Andress’ bikini bottoms, despite not being at those depths, were still too low for some censors. A few production stills shows her with airbrushed high-waisted bikini bottoms that cover her navel. It was too much for some markets to show photos of so much skin, and particularly scandalous for a woman to expose her navel, despite there not being anything overtly sexual about it.
Unlike the currently trendy curved bikini bottoms, the waistline of Andress’ bikini bottoms cuts straight across her abdomen in front, giving the illusion of a flatter stomach. The sides of the bottoms sit lower on her hips to widen them and by contrast make her waist look smaller.
The bottoms are cheeky at the back, showing off some of the buttocks. While nowhere near as revealing as a thong, these bottoms were still risqué.
In Ian Fleming’s original Dr. No novel, Honeychile Ryder, as she is known in the book, is naked apart from this belt that holds her knife. While that would not have gone over so well for a film in 1962, the bikini wasn’t so far from nude for audiences at the time.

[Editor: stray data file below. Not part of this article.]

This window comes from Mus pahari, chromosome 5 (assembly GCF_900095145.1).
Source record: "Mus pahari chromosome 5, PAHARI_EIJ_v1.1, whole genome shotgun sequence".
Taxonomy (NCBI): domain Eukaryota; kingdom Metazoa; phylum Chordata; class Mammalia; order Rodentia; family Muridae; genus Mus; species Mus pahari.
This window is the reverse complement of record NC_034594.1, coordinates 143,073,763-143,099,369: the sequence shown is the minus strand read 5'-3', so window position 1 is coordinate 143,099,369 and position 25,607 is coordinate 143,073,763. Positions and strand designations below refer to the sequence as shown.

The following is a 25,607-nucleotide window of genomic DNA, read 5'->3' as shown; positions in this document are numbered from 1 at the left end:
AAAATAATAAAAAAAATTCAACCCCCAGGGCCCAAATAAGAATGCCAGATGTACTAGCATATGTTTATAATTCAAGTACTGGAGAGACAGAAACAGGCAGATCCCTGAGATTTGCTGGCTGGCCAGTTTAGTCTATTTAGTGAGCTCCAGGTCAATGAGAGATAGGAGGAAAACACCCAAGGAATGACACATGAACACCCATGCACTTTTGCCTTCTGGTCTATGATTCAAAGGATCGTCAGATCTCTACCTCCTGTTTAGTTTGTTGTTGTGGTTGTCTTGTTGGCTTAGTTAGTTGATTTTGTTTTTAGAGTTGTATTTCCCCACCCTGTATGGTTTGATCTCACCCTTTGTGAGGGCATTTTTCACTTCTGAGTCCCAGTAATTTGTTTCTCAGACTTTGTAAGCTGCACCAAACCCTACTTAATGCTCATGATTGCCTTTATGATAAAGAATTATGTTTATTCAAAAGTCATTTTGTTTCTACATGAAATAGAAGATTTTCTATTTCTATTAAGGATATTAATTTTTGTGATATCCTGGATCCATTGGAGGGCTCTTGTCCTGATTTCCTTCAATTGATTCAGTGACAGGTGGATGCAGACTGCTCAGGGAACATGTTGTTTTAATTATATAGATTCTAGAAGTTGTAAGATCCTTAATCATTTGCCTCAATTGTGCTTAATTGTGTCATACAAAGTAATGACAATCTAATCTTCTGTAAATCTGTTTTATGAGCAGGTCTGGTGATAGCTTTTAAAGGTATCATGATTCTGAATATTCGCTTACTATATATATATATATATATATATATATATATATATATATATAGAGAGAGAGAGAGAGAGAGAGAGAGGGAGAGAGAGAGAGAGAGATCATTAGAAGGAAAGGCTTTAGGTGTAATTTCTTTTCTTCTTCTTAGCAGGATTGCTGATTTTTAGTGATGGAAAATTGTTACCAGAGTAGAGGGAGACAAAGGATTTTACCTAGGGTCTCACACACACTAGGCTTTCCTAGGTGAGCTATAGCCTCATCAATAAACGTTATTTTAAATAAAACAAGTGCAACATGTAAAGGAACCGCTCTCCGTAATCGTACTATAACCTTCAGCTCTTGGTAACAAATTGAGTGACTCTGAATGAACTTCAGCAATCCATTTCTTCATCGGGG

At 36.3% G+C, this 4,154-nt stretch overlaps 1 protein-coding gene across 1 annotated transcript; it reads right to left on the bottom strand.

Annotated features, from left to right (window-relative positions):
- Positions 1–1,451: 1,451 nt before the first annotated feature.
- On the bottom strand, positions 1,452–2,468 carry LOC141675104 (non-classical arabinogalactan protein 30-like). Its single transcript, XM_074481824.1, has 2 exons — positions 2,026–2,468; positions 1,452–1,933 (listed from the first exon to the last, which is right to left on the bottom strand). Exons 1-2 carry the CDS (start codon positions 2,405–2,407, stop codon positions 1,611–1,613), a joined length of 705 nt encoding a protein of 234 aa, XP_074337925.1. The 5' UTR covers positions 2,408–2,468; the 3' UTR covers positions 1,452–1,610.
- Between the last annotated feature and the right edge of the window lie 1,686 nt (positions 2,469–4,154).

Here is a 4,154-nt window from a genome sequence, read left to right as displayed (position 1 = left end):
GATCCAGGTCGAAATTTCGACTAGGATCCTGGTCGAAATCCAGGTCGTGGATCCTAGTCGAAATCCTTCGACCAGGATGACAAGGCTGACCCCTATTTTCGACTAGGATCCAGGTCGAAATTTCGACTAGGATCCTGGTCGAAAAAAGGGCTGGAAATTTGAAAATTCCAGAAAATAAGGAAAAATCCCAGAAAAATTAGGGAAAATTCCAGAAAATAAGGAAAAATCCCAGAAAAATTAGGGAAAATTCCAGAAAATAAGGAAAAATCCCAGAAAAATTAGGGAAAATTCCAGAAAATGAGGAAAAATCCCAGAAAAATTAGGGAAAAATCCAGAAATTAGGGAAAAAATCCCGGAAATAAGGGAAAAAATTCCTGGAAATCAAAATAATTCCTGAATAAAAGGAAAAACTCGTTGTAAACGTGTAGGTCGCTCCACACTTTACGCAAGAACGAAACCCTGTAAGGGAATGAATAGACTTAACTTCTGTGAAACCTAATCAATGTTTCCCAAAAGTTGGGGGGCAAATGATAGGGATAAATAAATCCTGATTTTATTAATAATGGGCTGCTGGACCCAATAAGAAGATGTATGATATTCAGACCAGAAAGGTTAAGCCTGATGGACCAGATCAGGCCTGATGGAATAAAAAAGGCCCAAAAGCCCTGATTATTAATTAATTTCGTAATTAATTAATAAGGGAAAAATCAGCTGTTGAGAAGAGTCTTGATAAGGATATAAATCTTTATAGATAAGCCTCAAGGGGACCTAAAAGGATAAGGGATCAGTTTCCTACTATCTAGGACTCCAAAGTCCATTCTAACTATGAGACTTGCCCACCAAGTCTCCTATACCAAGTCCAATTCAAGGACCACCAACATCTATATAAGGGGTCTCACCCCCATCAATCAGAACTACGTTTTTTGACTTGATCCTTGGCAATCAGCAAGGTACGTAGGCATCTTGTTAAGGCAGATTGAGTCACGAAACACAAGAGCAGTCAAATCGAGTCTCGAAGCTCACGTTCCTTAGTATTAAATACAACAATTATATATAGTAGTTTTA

While belted bikini bottoms are sometimes available today, Andress’ belt is completely separate from the bottoms. It’s a utility belt to hold her knife, not to support her bikini bottoms or decorate them. The belt actually conceals the decorative sides of the bikini bottoms.
The belt is made of a dirtied white webbing and is about 2 1/2 inches wide. It came from the naval uniform of officer Gordon Joslin. It fastens in the middle with a large hook clasp, while on either side of the middle are slide buckles to adjust the size of the belt. There are two diagonally placed straps with slide buckles at the back. On the left side of the belt is a holster for Ryder’s knife.
The utility belt gives a lot of character to the outfit and gives the character a tough edge. It presents her as being prepared and not just as someone going for a leisurely swim.
The belt gives her outfit an impression of being slightly more finished, but it hardly provides any more coverage. It covers the top of the bikini bottoms and sits slightly higher than the bikini bottoms do, but ultimately the belt makes her outfit look no more modest than Tiffany Cases’s sleeves do for her bikini in Diamonds Are Forever.